It’s no surprise Black Hills High School senior Bella Brown is a tough, aggressive soccer player.
Her mom, Regina, played the sport at the University of Oregon and later skated with Olympia’s national champion women’s roller derby team. Her dad, Jim, wrestled at West Valley High School in Yakima.
When Jim’s father, a Navy veteran, passed away in 2011, he had the word “HOLD” tattooed across the knuckles of his right hand, “FAST” on his left. It’s a nautical term reminding him to persevere in difficult times.
In May of 2015, Jim found himself coughing and short of breath when he rode his bicycle, a favorite activity. The diagnosis was harsh — Stage 4 lung cancer, a variety only three percent of patients survive beyond five years. Two decades of gulping smoke as an Olympia firefighter had taken its toll.
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“I went from being a firefighter and a cyclist to my family having to deal with me being in the worst stage of the deadliest cancer in existence,” Jim said.
Bella heard the news on a Friday. Then a freshman at Black Hills, she was scheduled to run the 1,600 meters in the Freshman Invitational at Centralia the next day as part of the Wolves’ track team.
The result? She finished second among 22 runners in a personal record time of 5 minutes, 52.33 seconds.
“I channeled my anger,” she said. “If you’re given a healthy body, you need to do the most with it.”
She ran 11 more 1,600s for Black Hills, winning three times, before narrowing her focus to soccer, but never beat her personal best from that pivotal weekend.
Sticking to soccer has been a good decision. Bella, a do-everything bundle of energy for the Wolves in the midfield, is on track to become the first four-year all-2A Evergreen Conference player since coach James Corbin took over the program. She’s committed to play for Central Washington University next fall.
“Bella’s balanced, a very well-rounded player,” Corbin said. “She contributes as a leader and a teammate. She’s the glue that keeps us together and moving forward.”
Bella started playing soccer at 5 on a recreation league team that included current Black Hills’ teammates Rylee Flahaut, Megan Lowe, Sydney Lowe and Julia Wojnar. The girls have been together ever since.
“I love the game. It’s really cool to have something to always be working to master,” Bella said. “There aren’t a lot of sports where you use your feet. I like running, I like that it’s a contact sport, everything about it.”
Her youngest sister Lillian, 11, also plays soccer while Phoebe, 15, is a volleyball player. Their dad has always been a part of his daughters’ sports support system. When Corbin learned of Jim’s health situation, he moved to make him a formal part of the Wolves’ program.
Athletic trainers hadn’t been a consistent presence, so Corbin asked Jim — who still works at the Olympia Fire Department as a captain in charge of medical services, though he can no longer respond to fires — to become the team’s sideline medical person.
“Jim’s an invaluable reminder to our players of the value of life,” Corbin said. “It’s amazing to see his perseverance and what he’s still able to achieve.”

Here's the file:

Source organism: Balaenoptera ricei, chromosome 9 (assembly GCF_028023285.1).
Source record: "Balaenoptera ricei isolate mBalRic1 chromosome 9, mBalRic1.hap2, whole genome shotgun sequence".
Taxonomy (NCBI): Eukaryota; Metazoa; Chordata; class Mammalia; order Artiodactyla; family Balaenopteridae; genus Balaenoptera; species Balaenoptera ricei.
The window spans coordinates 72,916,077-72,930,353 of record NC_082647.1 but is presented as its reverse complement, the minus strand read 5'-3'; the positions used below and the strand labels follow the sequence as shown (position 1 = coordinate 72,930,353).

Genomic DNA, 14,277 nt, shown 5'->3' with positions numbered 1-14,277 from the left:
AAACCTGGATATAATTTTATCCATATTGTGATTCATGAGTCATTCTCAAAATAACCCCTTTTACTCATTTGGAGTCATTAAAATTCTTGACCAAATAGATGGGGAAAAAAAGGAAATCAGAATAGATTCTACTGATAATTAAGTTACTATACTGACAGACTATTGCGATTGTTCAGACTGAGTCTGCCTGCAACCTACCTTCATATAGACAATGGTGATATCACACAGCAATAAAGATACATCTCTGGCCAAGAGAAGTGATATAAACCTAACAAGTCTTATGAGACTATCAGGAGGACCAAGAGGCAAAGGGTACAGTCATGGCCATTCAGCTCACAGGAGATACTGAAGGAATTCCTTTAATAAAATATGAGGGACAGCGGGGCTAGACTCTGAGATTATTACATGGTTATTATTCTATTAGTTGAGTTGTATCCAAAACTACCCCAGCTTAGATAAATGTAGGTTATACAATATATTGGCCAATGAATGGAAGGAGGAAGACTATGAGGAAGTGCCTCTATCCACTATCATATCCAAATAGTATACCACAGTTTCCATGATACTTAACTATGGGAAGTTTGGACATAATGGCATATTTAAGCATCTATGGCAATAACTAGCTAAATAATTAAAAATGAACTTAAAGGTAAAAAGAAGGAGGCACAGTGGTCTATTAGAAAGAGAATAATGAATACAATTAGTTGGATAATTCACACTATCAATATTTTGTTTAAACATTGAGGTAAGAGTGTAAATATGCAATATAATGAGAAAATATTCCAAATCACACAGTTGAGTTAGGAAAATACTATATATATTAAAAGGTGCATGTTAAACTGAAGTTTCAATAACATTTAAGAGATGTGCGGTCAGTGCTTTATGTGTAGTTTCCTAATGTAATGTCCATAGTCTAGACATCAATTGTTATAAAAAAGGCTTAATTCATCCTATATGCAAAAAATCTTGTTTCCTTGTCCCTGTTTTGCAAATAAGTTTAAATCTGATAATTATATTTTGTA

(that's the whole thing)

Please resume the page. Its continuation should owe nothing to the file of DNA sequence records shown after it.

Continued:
The team has added graphics of a fist tattooed with the “HOLD FAST” phrase to some of its apparel.
“The school community has really embraced us,” Jim said. “ ‘HOLD FAST’ has been my battle cry. James and the team adopted that.”
The Brown family has turned its attention to the future.
“At first my dad’s cancer was devastating. Hard doesn’t even describe it,” Bella said. “You don’t think it will happen to your family until it does. Everyone knows someone who’s had cancer, but I wasn’t expecting it to impact me directly. I’m a Christian, so looking to God for strength was important for me.”
Advancements in medical science leave room for hope. Jim is able to ski in the winter, ride dirt bikes and has taken a stab at Crossfit.
“We’re striving toward ‘chronic disease management,’ ” Jim said. “People think you beat cancer and go into remission, or you don’t. I’m in a kind of middle ground. I liken it to the ’80s when somebody got diagnosed with AIDS, they were a goner. Now it’s a chronically manageable disease.”
Soccer is the place where father and daughter can occasionally get away from the shadow of the disease.
“When Isabella’s on the field she’s a beast, she’s making things happen,” Jim said. “I’m proud of the way she carries herself. She’s one of the most amazing people I’ve ever met. She takes on the role of a leader, has humility and her work ethic is astounding. When a coach sees something she needs to work on, she’s open to it and not defensive about it.”
Bella’s leadership has extended to parts of the Black Hills campus beyond the field. She is ASB secretary and headed up committees for homecoming coronation and student recognition. Yet, the Wolves’ goal of winning a Class 2A state championship is paramount. Two years ago, Black Hills made it to the round of eight before losing to eventual-champion Squalicum.
“We have no drama this year,” Brown said. “We’re very close. Our senior class has shown leadership even though some of them have never been that role before. It’s really cool to see the improvement of our underclassmen since last year. It’s exciting and promising for this season and for the future of the program.”